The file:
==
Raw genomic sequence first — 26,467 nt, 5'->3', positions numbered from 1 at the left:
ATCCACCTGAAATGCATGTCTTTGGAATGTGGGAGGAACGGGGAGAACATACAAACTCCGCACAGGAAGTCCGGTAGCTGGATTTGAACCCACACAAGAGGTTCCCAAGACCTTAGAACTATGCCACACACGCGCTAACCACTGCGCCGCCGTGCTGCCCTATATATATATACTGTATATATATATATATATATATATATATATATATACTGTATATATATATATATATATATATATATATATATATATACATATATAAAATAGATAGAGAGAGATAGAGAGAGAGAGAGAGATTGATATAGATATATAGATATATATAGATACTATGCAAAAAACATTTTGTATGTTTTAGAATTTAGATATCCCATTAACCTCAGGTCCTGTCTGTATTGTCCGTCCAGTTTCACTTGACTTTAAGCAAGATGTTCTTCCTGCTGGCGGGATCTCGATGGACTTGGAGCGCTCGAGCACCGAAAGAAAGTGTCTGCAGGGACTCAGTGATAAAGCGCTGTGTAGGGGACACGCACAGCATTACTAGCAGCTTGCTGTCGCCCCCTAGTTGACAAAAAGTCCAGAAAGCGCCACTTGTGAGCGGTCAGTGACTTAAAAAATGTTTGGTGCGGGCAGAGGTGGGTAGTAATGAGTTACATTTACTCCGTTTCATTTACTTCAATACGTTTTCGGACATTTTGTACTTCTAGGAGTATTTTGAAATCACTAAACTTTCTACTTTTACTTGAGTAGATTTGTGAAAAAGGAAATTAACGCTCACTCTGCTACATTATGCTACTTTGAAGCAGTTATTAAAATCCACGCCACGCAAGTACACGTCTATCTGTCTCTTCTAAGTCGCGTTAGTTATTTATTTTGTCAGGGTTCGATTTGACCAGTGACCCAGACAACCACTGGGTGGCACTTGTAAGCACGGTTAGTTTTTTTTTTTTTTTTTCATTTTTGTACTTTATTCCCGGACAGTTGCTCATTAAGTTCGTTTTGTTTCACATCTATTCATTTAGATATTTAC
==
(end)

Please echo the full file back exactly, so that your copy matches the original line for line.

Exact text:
Raw genomic sequence first — 26,467 nt, 5'->3', positions numbered from 1 at the left:
ATCCACCTGAAATGCATGTCTTTGGAATGTGGGAGGAACGGGGAGAACATACAAACTCCGCACAGGAAGTCCGGTAGCTGGATTTGAACCCACACAAGAGGTTCCCAAGACCTTAGAACTATGCCACACACGCGCTAACCACTGCGCCGCCGTGCTGCCCTATATATATATACTGTATATATATATATATATATATATATATATATATACTGTATATATATATATATATATATATATATATATATATATACATATATAAAATAGATAGAGAGAGATAGAGAGAGAGAGAGAGATTGATATAGATATATAGATATATATAGATACTATGCAAAAAACATTTTGTATGTTTTAGAATTTAGATATCCCATTAACCTCAGGTCCTGTCTGTATTGTCCGTCCAGTTTCACTTGACTTTAAGCAAGATGTTCTTCCTGCTGGCGGGATCTCGATGGACTTGGAGCGCTCGAGCACCGAAAGAAAGTGTCTGCAGGGACTCAGTGATAAAGCGCTGTGTAGGGGACACGCACAGCATTACTAGCAGCTTGCTGTCGCCCCCTAGTTGACAAAAAGTCCAGAAAGCGCCACTTGTGAGCGGTCAGTGACTTAAAAAATGTTTGGTGCGGGCAGAGGTGGGTAGTAATGAGTTACATTTACTCCGTTTCATTTACTTCAATACGTTTTCGGACATTTTGTACTTCTAGGAGTATTTTGAAATCACTAAACTTTCTACTTTTACTTGAGTAGATTTGTGAAAAAGGAAATTAACGCTCACTCTGCTACATTATGCTACTTTGAAGCAGTTATTAAAATCCACGCCACGCAAGTACACGTCTATCTGTCTCTTCTAAGTCGCGTTAGTTATTTATTTTGTCAGGGTTCGATTTGACCAGTGACCCAGACAACCACTGGGTGGCACTTGTAAGCACGGTTAGTTTTTTTTTTTTTTTTTCATTTTTGTACTTTATTCCCGGACAGTTGCTCATTAAGTTCGTTTTGTTTCACATCTATTCATTTAGATATTTAC